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Young Pip is expected to become a blacksmith, but, hating the soot and smoke, he secretly dreams of becoming a gentleman. When he meets the mysterious Miss Havisham and her haughty niece ... See full summary »
While going to the town of Ashby Wake, the drifter Cassie is hit by a car driven by Marion Kirkman and loses her memory. Marion invites Cassie to stay in her huge old house with her family,... See full summary »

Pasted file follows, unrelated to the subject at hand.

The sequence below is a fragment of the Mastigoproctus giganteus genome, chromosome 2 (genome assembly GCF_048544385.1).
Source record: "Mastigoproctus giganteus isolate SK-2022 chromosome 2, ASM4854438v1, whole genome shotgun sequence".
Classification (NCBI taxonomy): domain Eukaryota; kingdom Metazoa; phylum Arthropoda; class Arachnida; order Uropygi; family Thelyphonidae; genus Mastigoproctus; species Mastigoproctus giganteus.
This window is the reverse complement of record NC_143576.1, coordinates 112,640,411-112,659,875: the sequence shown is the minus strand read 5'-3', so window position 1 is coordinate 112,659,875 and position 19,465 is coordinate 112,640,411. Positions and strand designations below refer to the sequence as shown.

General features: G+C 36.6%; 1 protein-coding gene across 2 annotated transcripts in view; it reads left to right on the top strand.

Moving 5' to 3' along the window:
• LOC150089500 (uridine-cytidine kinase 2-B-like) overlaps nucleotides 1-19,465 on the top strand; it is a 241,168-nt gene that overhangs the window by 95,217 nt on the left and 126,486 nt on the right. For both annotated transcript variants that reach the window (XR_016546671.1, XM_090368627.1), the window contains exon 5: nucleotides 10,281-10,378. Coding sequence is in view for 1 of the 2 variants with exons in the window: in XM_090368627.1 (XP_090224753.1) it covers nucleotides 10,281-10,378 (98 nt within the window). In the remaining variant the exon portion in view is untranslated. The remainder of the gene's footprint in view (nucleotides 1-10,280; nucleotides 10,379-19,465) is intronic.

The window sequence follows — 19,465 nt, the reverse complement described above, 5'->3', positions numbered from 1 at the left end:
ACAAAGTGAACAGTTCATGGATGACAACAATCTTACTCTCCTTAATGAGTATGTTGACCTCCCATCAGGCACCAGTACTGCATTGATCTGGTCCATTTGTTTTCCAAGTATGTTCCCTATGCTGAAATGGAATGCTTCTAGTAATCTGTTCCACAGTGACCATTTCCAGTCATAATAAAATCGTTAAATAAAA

In a departure from form Ioan Gruffudd plays Harry, a modern Londoner heading for a premature middle-age crisis, which manifests itself when he buys a jaguar and has a one-night stand with a co-worker. Harry's wife Gina discovers his infidelity and rather abruptly ditches him and moves to Japan, leaving their son Pat in the dubious care of her hippy father. Harry looses his job as a TV producer and decides to retrieve Pat and throw himself into the role of the single parent. The interaction between Gruffudd and Dominic Howell is perfect and very believable, in contrast the relationship with his parents seemed rather forced. In an attempt to replicate the novel, Harry's thoughts are voiced by means of a wry and occasionally moving voiceover, which is both amusing and distracting. Regrettably, Ioan Gruffudd's natural Welsh intonation is replaced by a wavering London accent, which at times leaves him sounding a little flat. However a handful of chest shots should keep the majority of his fans happy. It was certainly a brave attempt to break the `Hornblower' mode, but it is difficult to see Ioan as a less noble and moral character. Additionally, he can't possibly be thirty! I found Gina deeply unsympathetic, the American waitress Syd, in a similar situation, was more favourable. The tone varied between poignant and hilarious, the character of the embittered lawyer was particularly entertaining. Apparently this novel is to be re-adapted for the US market. This is unfortunate, as the London setting seems intrinsic to the story, also although a US audience would appreciate the son's obsession with Star Wars, perhaps not with the same dry humour. Certainly the character of Marty, the obnoxious chat-show host will be familiar the world-over!
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